There is evidence that boreal forests of the taiga biome will be strongly affected by the current climate change. Increasing global temperatures may lead to the migration of the southern limit of taiga to the north, while the core areas of boreal forests would be affected by the changes in their environments. Moreover, fire frequency will likely increase leading to direct biomass and organic matter loss to greenhouse gasses and permafrost thaw. These changes lead to the alteration of all components of the taiga system and in particular affect the carbon budget of wet forests and peatlands. There is large uncertainty about the ability of this ecosystem to continue to provide ecosystem services under climate change. Some data suggest that wetland areas should decrease with progressively warmer climate, but there is no proof that it would be a universal process. Fire frequency is likely to increase and could lead to loss of biodiversity and legacy carbon. A switch in carbon cycling in boreal forests and wetlands from sink to source could be affecting atmospheric greenhouse gas concentrations due to its large carbon stocks and would depend on the response of the critical zone to the environmental change. The session invites contributions investigating the changes occurring in biogeochemical cycling of carbon in the plant soil system of boreal forests and wetland areas at different scales. We are particularly interested in mechanistic studies addressing the underlying (soil) processes. Experimental and modelling studies about effects of the changes on a larger scale are also welcome.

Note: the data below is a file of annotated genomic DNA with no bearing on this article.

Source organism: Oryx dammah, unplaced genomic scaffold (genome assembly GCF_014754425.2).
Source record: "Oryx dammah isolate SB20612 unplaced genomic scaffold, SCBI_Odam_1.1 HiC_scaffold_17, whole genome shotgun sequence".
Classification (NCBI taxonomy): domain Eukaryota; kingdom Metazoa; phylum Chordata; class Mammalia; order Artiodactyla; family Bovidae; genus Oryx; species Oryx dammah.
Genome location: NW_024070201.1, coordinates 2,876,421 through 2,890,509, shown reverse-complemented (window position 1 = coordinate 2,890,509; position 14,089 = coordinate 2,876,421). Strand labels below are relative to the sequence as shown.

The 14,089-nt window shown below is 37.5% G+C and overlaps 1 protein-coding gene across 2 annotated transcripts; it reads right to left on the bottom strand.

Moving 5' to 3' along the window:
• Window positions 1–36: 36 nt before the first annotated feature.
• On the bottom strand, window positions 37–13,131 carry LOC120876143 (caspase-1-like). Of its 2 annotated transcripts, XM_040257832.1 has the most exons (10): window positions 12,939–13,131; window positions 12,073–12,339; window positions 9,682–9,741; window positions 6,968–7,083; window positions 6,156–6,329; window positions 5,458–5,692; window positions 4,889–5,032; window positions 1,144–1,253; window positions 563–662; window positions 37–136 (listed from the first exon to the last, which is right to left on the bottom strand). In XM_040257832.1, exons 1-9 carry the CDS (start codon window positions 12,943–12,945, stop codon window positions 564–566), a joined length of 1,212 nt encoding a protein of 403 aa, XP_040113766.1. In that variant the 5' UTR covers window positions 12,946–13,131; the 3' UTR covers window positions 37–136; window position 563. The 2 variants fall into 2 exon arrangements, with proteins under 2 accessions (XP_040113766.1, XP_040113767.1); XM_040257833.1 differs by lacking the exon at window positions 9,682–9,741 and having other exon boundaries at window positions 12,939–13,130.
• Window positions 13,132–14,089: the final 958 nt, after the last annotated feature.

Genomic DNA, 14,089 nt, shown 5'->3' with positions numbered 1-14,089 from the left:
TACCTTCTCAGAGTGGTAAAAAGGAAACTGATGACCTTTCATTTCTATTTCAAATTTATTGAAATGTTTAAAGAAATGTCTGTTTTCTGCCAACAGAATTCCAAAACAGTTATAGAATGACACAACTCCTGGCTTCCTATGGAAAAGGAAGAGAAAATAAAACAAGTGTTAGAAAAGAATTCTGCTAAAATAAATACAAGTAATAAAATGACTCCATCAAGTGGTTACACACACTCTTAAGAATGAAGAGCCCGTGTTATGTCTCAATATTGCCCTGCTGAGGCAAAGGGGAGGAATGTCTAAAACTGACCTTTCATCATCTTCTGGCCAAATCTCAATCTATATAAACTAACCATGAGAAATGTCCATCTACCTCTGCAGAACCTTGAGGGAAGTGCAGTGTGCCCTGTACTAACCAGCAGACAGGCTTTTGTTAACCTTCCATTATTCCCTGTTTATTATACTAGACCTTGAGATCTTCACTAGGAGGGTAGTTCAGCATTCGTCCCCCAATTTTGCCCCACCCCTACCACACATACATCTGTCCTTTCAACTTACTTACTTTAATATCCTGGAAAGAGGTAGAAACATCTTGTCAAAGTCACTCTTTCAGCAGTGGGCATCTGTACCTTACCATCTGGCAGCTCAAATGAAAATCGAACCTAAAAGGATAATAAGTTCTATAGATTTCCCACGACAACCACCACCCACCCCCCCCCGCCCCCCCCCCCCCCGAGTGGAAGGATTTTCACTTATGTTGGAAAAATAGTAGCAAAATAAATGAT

Pavel Krasilnikov |
John Galbraith,Cornelia Rumpel
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